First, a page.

ISS - Expedition 44 Mission patch.
July 28, 2015
RED 4K Camera Captures Riveting Footage of Unique Fluid Behavior in Space Laboratory
Video above: Astronauts on the International Space Station dissolved an effervescent tablet in a floating ball of water, and captured images using a camera capable of recording four times the resolution of normal high-definition cameras. This footage is one of the first of its kind on NASA's new 4K YouTube channel. The cameras are being evaluated for capturing science data and vehicle operations by engineers at NASA's Marshall Space Flight Center in Huntsville, Alabama. Video Credit: NASA.
In October 2014 NASA delivered high-definition, 3-D footage of astronauts living and working on the International Space Station to the Internet, posting video of astronauts exploring water tension in microgravity. The same engineers who sent high-definition cameras and then 3-D cameras to the space station have now delivered a new camera capable of recording images with six times more detail than either of the previous cameras.
The Epic Dragon camera by RED, a digital cinema company, is capable of shooting at resolutions ranging from conventional HDTV up to 6K, specifically 6144 x 3160 pixels. By comparison, the average HD consumer television displays up to 1920 x 1080 pixels of resolution, and digital cinemas typically project 2,000 to 4,000.
Image above: View of RED video camera and display monitor floating between two Extravehicular Mobility Units (EMUs) in the airlock. Image Credit: NASA.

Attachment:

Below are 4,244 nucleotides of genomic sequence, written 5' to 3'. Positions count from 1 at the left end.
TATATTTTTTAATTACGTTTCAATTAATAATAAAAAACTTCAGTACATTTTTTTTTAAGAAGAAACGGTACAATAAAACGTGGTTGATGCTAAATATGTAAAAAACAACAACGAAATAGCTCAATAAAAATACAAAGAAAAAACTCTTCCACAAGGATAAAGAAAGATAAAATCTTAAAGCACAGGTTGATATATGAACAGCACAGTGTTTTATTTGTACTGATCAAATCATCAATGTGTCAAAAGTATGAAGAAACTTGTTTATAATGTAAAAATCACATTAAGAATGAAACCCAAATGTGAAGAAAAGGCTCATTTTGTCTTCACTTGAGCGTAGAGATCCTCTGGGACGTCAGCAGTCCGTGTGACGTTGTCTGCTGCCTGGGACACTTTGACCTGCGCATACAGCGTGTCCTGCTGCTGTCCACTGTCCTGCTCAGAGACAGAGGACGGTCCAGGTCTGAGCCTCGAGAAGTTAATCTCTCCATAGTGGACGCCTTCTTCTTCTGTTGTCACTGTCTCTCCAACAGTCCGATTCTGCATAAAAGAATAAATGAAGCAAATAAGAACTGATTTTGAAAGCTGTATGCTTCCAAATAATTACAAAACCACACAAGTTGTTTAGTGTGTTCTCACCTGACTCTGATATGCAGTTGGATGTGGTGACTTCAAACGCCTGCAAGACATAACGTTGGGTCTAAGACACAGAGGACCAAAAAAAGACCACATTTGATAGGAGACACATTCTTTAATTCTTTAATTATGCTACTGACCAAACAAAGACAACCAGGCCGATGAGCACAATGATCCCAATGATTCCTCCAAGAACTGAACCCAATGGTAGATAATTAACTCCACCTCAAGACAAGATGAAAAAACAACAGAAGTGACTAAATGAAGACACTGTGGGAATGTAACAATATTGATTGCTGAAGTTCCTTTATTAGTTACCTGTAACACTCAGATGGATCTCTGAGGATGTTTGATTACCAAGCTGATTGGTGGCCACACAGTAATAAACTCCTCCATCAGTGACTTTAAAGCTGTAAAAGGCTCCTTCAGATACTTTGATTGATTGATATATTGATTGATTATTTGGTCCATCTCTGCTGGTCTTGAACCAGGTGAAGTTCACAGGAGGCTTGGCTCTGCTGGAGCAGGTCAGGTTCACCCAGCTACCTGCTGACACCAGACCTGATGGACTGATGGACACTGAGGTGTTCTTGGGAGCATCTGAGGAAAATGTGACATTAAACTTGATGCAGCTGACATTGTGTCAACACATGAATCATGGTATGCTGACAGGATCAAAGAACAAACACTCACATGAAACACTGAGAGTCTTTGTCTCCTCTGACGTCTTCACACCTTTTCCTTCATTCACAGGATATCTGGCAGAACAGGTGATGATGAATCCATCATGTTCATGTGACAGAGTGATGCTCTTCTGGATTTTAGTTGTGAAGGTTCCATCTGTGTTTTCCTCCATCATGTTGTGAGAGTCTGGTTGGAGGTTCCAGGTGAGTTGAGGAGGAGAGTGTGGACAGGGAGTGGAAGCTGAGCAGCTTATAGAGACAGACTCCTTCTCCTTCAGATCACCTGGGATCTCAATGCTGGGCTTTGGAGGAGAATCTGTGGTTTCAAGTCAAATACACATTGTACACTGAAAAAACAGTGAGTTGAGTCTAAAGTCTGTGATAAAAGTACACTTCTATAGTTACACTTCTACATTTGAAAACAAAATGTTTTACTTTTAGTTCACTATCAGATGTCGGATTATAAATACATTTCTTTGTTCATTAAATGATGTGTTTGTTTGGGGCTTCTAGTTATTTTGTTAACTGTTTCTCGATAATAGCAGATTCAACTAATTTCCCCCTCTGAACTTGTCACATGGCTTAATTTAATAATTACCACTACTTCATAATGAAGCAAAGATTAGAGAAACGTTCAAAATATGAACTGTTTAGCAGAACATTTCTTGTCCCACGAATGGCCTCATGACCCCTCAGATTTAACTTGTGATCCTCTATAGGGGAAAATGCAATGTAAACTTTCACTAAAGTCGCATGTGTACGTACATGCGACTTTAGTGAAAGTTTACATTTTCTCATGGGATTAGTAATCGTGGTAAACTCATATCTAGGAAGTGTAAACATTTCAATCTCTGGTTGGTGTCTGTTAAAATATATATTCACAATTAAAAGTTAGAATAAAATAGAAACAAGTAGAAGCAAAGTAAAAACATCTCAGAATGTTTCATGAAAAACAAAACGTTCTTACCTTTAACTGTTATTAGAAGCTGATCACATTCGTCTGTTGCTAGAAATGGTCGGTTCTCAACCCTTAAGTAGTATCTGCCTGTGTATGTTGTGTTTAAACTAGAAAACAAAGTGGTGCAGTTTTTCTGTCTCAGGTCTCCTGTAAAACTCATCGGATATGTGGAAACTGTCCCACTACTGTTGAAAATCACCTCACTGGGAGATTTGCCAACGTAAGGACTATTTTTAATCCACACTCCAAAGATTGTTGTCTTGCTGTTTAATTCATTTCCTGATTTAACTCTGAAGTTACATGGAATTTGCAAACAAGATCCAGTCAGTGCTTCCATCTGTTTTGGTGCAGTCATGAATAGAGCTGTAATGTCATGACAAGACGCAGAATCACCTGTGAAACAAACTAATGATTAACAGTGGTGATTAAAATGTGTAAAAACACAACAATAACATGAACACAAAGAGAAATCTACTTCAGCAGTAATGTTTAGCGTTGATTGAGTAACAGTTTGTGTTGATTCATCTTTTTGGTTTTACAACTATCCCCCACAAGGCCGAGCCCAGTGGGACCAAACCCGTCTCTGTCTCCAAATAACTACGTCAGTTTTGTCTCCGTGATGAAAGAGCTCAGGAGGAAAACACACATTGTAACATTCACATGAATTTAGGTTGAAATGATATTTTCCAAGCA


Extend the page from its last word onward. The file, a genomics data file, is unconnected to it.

The fifth SpaceX cargo resupply mission delivered this camera to the orbiting laboratory in January 2015. The camera's ability to record at a high resolution as well as up to 300 frames per second made it the ideal recording device to capture dynamic events like vehicle operations near the station, such as docking and undocking. The higher resolution images and higher frame rate videos can reveal more information when used on science investigations, giving researchers a valuable new tool aboard the space station.
The ReelNASA YouTube channel posted views of the Earth and activities recorded from inside the station as an example of the detailed images this new camera can capture. The most recent RED camera footage shows astronauts having a little fun in the microgravity environment of space, while they also tested out the new camera that is ideal for science.
In the video, astronaut Terry Virts extracts a floating ball of water, into which he inserts an effervescent tablet to watch it dissolve and release gasses in mid-air. Rodney Grubbs, program manager for NASA's Imagery Experts Program at the Marshall Space Flight Center in Huntsville, Alabama, says the footage itself is dynamic for its subject matter, and the detailed, high-resolution makes it especially riveting.
Image above: Astronaut Terry Virts inserted an effervescent antacid tablet into a ball of water while crewmates filmed the reaction with the Red Epic Dragon camera. Image Credit: NASA.